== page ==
Zarkana Project In Focus sponsored by Meyer Sound
“In talking with the director and other designers, we envisioned an Art Deco theme for the Zarkana costumes,” notes Slovenia-based designer Alain Hranitelj, about his first complete project for Cirque du Soleil (he had worked on an uncompleted project for Macau several years ago).
“There is a lot inspired by Erte and Paul Poiret, and that is the most beautiful period,” says Hranitelj. “I love the clothes and the costumes. Erte was a great illustrator and I love the costumes he did. They are so different from costumes today. We are more serious, they had more fun: We have fun during the process but those costumes were really fun… The crazy 20’s.” The result is a contemporary version of the 20th-century Art Deco aesthetic.
In working on Zarkana, Hranitelj describes a two-year process, one year for sketches and research, the second year for production of the costumes. “I like to speak with the actual artists and performers, and sometimes have to change things… I like the interaction with them, to see how they think…how they see the character, and pull their ideas into the costumes, sometimes a perfect match.”
For the acrobats, Hranitelj found the process similar to designing for ballet as dancers also need space and fabrics that move... “Here you have to deal with harnesses under the costumes, as there are clowns and acrobats that hang upside down, and there are different sizes of harness that create a challenge, but the performers were all very professional,” he notes. The costumes were also designed in collaboration with the set and lighting designer to make sure the audience could see the performers. “Each scene had a specific color for the costumes to contrast with the lighting and video,” Hranitelj explains.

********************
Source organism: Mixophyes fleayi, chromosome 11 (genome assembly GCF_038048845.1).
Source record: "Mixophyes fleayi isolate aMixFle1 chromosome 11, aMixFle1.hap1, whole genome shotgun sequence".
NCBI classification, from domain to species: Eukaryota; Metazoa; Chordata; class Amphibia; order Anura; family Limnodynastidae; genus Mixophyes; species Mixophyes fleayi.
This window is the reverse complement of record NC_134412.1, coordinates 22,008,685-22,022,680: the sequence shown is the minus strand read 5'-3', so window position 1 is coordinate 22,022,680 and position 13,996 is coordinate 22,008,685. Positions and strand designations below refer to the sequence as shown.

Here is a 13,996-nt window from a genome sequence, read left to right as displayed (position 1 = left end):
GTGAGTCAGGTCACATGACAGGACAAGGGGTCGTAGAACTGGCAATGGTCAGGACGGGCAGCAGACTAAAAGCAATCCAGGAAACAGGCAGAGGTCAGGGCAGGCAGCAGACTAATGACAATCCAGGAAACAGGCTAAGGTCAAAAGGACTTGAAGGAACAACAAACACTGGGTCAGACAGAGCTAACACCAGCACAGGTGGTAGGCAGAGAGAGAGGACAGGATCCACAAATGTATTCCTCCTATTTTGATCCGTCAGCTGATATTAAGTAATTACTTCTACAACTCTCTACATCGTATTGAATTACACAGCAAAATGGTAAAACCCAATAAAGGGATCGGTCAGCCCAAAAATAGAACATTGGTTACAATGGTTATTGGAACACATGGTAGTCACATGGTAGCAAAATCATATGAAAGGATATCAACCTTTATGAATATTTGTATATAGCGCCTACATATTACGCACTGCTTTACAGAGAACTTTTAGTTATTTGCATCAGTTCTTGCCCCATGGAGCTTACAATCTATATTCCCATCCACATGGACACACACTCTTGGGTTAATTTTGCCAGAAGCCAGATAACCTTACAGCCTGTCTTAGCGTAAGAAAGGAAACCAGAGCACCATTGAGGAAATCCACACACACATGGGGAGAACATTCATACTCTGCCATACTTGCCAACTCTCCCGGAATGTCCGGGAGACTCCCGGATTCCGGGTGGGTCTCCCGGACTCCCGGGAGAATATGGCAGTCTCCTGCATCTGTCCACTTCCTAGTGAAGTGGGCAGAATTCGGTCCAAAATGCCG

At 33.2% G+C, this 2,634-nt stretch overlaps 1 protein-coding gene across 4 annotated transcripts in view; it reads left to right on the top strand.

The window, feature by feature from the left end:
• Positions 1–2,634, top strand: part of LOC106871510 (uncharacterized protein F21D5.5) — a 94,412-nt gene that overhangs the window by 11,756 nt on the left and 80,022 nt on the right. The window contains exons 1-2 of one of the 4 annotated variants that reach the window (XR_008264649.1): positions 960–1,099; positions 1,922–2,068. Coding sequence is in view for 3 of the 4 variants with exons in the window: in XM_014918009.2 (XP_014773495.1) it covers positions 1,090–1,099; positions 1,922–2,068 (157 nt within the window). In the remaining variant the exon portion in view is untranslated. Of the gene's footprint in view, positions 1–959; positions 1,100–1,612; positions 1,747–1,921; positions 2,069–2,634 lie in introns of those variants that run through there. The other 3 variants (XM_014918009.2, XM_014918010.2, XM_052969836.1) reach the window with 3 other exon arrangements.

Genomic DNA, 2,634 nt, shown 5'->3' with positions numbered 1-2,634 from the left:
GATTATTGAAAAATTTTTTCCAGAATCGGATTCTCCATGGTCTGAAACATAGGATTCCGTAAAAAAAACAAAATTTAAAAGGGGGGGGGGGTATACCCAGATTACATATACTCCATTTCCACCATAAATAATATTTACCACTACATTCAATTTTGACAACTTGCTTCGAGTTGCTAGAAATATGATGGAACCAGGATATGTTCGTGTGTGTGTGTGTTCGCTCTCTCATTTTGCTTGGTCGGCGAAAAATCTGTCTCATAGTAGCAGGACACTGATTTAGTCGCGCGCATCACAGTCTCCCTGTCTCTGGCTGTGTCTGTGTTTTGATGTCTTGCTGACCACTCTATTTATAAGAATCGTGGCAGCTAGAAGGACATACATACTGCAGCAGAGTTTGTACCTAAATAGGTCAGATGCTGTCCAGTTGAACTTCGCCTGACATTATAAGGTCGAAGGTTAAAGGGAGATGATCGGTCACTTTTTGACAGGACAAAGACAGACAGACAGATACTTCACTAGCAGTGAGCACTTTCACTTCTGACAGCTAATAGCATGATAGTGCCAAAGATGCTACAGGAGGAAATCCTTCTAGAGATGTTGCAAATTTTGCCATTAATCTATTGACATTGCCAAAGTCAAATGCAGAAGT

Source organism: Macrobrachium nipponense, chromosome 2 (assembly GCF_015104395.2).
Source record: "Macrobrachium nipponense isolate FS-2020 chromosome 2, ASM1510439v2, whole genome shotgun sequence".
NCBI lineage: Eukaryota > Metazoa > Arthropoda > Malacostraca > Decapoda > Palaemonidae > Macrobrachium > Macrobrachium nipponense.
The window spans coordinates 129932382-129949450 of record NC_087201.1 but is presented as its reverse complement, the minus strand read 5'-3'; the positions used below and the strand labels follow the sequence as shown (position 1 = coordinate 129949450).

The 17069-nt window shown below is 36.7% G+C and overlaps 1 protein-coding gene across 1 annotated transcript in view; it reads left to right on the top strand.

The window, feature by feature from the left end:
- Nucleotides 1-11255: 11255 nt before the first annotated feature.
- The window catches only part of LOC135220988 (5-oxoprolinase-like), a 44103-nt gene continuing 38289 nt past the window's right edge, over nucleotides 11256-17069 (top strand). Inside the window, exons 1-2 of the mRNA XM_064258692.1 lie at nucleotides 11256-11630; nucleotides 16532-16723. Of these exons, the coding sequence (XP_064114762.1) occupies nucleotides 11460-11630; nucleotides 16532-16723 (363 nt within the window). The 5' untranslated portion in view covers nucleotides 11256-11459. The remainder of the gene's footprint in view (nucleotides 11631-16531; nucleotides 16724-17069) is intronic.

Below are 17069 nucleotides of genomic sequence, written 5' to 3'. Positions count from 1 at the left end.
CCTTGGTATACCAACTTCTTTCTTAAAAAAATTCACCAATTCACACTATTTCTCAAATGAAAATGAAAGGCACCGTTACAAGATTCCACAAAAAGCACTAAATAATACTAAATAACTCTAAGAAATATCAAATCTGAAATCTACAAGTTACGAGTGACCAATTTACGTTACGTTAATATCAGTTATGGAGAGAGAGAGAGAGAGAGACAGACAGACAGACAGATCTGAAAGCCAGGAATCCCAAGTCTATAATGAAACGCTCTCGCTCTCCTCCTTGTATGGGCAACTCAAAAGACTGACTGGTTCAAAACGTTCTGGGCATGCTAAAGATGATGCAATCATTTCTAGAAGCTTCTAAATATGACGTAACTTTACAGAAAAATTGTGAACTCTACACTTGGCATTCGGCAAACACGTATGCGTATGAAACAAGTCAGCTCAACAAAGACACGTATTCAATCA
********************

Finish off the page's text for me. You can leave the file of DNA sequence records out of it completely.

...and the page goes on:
For example, the clowns are white: “The director wanted white clowns… it is really hard to make a white costume, they are the most difficult as white is hardest to light. You have to be careful that you can read the shape of a white costume, which is easier for a small stage, harder on a large stage,” says Hranitelj. “We tried a lot of white fabrics, painted them, gave them a patina, make sure the shape was good or they look like a snowball from afar.”
In addition to the white, red is a major color in Zarkana, worn by the magician Zark and his lady, Lia. “Red... pure love! The red of the roses, at the end when Zark and Lia get together,” exclaims Hranitelj. “Her dress is like a rose… A lot of work went into that costume, there were so many of hours of hand sewing, with thousands of petals… a lot of love and a lot work, with seven different variations of red and different kinds of silk… from crepe de chine to satin, all mixed together to make the costume,” the designer notes.
“Zarkana has a happy ending, with the red such a strong color, it’s a beautiful look, with red roses and white clowns at the end, even roses on the video and on Zark’s top hat and his cape, so it is all connected,” says Hranitelj, who points out that all of the costumes were made by Cirque du Soleil in Montreal: “They are all hand made, it was a huge job,” he adds.
“Radio City has a huge stage, so you mostly see them from afar but the costumes have a lot of detail so everything looks perfect in case it gets filmed,” Hranitelj explains. “Even if you don’t see it, the detail is there. There is very strong energy in the space at Radio City, it was great to work there.” The same costumes will be recreated for the tour that begins in Madrid, with a smaller stage, and smaller version of the show.
A costume designer for classic ballet, opera, movies, theatre, Hranitelj enjoys jumping from one style to another, loves to mix, and finds it good for his creativity to change styles. He works mostly in Europe, but had sent an exhibition monograph/catalogue from a show in 1995 to Cirque du Soleil. “After 10 years they found the catalogue (they had lost it) and found me eventually through the Slovenia embassy in Canada. It was a long process,” recalls Hranitelj.
The second act of Zarkana opens with a sand painting scene, in which the artist is dressed in pure Erte. “In the early 20th century clothes from China and India were very chic, and her dress is a variation of an original sari,” says Hranitelj, who searched for a specific color of blue. “Her hat is also an Etre design. Each costume, I love them all.”